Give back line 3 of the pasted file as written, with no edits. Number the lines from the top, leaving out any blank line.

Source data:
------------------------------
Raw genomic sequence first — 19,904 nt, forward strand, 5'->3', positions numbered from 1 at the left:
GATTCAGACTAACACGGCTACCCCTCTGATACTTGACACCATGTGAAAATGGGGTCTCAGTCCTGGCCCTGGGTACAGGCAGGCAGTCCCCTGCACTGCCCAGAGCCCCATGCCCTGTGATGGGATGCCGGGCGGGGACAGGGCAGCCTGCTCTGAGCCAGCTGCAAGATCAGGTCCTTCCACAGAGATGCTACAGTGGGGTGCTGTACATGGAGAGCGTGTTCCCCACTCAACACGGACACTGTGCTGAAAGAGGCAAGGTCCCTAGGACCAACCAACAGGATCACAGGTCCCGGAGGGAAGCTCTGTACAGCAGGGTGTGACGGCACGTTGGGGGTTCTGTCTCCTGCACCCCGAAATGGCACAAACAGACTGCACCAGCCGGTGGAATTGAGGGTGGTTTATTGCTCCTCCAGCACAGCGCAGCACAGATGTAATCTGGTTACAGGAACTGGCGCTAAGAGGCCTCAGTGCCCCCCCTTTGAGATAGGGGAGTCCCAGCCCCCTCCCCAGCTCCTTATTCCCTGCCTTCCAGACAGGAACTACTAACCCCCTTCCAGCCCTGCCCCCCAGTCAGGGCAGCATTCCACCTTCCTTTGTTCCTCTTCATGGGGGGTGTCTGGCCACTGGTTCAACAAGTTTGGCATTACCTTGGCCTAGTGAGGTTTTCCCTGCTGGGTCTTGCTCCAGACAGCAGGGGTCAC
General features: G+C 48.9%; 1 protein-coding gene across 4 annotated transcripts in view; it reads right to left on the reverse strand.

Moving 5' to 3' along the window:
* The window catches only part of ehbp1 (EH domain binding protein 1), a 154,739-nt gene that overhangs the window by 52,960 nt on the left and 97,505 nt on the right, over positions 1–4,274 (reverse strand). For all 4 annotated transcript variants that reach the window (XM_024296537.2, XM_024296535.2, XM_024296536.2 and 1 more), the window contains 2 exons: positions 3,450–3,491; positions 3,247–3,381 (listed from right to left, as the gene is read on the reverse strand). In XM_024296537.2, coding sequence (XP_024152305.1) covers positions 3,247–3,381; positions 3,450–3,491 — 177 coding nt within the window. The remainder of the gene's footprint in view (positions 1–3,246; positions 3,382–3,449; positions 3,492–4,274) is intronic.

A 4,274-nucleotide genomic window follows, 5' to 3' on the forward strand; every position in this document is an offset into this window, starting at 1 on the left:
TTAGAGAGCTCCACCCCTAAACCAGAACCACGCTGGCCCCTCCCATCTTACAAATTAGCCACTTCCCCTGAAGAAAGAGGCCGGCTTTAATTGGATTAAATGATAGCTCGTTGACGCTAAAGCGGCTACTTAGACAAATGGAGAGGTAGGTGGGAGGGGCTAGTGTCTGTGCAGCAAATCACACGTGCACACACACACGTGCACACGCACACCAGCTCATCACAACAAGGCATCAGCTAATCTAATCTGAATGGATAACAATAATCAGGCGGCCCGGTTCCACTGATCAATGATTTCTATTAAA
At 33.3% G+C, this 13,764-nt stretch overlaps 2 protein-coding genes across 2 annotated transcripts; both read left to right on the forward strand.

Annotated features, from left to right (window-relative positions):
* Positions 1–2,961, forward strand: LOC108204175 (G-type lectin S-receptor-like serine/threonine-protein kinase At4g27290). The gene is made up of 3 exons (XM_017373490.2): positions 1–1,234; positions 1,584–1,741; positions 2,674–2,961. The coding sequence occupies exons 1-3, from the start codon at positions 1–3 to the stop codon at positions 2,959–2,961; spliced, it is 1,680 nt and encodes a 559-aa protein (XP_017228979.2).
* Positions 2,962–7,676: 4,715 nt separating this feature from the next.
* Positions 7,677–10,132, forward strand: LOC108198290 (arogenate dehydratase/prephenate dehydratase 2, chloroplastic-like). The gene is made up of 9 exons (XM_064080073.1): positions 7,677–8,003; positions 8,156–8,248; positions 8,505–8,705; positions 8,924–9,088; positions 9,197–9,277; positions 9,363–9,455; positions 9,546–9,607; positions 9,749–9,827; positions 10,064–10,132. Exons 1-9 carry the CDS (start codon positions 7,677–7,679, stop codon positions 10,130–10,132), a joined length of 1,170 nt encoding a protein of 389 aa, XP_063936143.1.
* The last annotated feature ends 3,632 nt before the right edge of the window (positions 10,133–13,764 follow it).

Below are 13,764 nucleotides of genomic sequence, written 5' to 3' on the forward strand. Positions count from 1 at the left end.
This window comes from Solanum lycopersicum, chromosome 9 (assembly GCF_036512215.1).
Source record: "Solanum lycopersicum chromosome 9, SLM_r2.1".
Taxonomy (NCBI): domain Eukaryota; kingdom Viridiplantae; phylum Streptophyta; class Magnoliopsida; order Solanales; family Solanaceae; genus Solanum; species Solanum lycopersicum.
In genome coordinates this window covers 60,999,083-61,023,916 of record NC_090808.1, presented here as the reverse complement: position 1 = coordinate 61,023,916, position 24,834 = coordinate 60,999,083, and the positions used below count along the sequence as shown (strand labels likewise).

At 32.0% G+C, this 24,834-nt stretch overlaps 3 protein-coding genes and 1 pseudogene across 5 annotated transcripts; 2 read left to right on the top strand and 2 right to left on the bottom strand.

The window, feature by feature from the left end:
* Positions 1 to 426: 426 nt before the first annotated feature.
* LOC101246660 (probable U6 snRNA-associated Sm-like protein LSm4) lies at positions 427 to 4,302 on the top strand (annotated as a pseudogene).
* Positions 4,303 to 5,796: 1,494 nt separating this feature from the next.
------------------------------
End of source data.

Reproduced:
General features: G+C 48.9%; 1 protein-coding gene across 4 annotated transcripts in view; it reads right to left on the reverse strand.